Calvinism Popular?!

I began reading Collin Hansen’s Young, Restless, Reformed: A Journalist’s Journey With The New Calvinists* for my bedtime reading last night. I was immediately caught up in the drama of this writer’s surprise to find the popularity of Calvinism on the rise. I share Collin Hansen’s enthusiasm. I was not raised in Reformed circles. I too am a theological immigrant. I too experienced a “second work of grace” when I discovered the Reformed faith.

I remember hearing about the Christianity Today cover story that this book was based upon. Since I had long ago given up on reading Christianity Today on a regular basis (I read it avidly from 1981 until about 1999) I was surprised to learn about it at the website for the Jonathan Edwards Center at Yale University. If you look at the cover of the book you will see why it caught the attention of Ken Minkema and his staff over at the JEC. The shirt notes that Jonathan Edwards is the wearer’s “homeboy.” As you read the book you will see why Edwards figures on the cover.

Collin Hansen is really chronicling the powerful influence of, among others, John Piper of Bethlehem Baptist Church in Minnesota. I appreciate that. Piper has been a favorite writer of mine for many years. In fact, I have been reading Piper regularly since about 1991 or so. I think the first book I read of his was The Pleasures of God. I was impressed with his crystal clear prose and clear devotion to the supreme God of Scripture (and Calvinism, of course). Piper has been a stalwart student of Jonathan Edwards, and of late has been a beacon in a dark night on questions about postmodernism (Beyond the Bounds, Reclaiming the Center, The Supremacy of Christ in a Postmodern World) and justification (Counted Righteous in Christ, The Future of Justification). Not only is his writing infectious. So too is his preaching. And Piper’s infectiousness has won him a hearing with the younger generation, the generation one might expect to be drawn to the emerging church.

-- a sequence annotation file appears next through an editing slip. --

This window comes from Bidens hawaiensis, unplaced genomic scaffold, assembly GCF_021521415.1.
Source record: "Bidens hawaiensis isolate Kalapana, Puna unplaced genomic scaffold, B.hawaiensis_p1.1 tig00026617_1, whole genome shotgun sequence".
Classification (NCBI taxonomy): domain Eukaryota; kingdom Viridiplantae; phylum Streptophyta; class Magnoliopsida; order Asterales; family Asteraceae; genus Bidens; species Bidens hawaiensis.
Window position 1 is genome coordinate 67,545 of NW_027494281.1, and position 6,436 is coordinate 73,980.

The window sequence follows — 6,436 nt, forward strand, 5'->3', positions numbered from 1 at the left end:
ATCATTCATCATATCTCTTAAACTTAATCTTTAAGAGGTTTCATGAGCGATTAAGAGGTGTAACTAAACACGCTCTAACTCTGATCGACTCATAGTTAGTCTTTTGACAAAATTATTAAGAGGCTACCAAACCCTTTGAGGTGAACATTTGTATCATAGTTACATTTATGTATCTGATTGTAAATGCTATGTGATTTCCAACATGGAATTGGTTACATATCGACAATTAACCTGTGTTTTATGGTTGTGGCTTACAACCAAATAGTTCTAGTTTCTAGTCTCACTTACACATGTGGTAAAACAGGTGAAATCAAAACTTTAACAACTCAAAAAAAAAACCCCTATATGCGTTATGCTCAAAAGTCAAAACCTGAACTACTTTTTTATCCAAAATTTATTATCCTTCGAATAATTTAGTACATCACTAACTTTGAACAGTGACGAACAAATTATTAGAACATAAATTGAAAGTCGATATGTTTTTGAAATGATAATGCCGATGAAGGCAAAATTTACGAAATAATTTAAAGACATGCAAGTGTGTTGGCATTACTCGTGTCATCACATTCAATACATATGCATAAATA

I look forward to getting caught up in the flowing narrative again tonight. I do have one gripe though. It is this. Collin Hansen sometimes writes as if Calvinism was dead until revived by John Piper. Now one does not have to belittle Piper and his “Desiring God Ministries” to object to that portrayal. And not all Reformed Christians live in Grand Rapids or Philadelphia. Admittedly I do. But that is because I relocated here several years ago to take up my studies at Westminster Theological Seminary. There are a few folk who have been committed to Christ in the Reformed community for many, many years. My own denomination, the Orthodox Presbyterian Church, comes to mind. So also does my sister denomination, the Presbyterian Church in America. And so does the United Reformed Churches of North America too. And a host of other biblically committed Reformed bodies. Traditional, confessional congregations are not new on the evangelical scene.

I am excited that there are many young, restless, and Reformed Christians. And I am thrilled at their excitement (it is this I find most attractive), but let’s remember that there are older, more seasoned brothers and sisters on the block. I suspect we can learn from each other. Of course there are a whole host of other issues I have not even touched upon here (how I disagree with Piper on ecclesiology, infant baptism and the charismatic gifts). So let’s thank God for Christians who have recently found the Reformed faith (I will leave alone for now the matter whether these excited Calvinistic Christians should be denominated “Reformed”) . But let’s not forget the Reformed saints who have been praising and serving God all along. We need both.

*Published by Crossway Books of Wheaton, IL in 2008.

2 Responses

  1. nick coleman

    My only concern for the budding Calvinistic crowd is, as you have duly noted, their use of the term ‘Reformed’. In reading the CT article, it became clear to me that many of these new Calvinites are really merely Predestinarian. As the hosts of the White Horse Inn have said, even Thomas Aquinas was one of these. Not that this is problematic at all, though. I myself made the first slow steps to true Reformation theology (and the URCNA) through Predestinarianism. I just hope that the same would happen to these neo-Calvinists. Perhaps though, it would do me some good to get through the book and see if this hasn’t shifted since the publication of the CT article. Until then, however, I shall remain wary of labeling them ‘Reformed’ proper.

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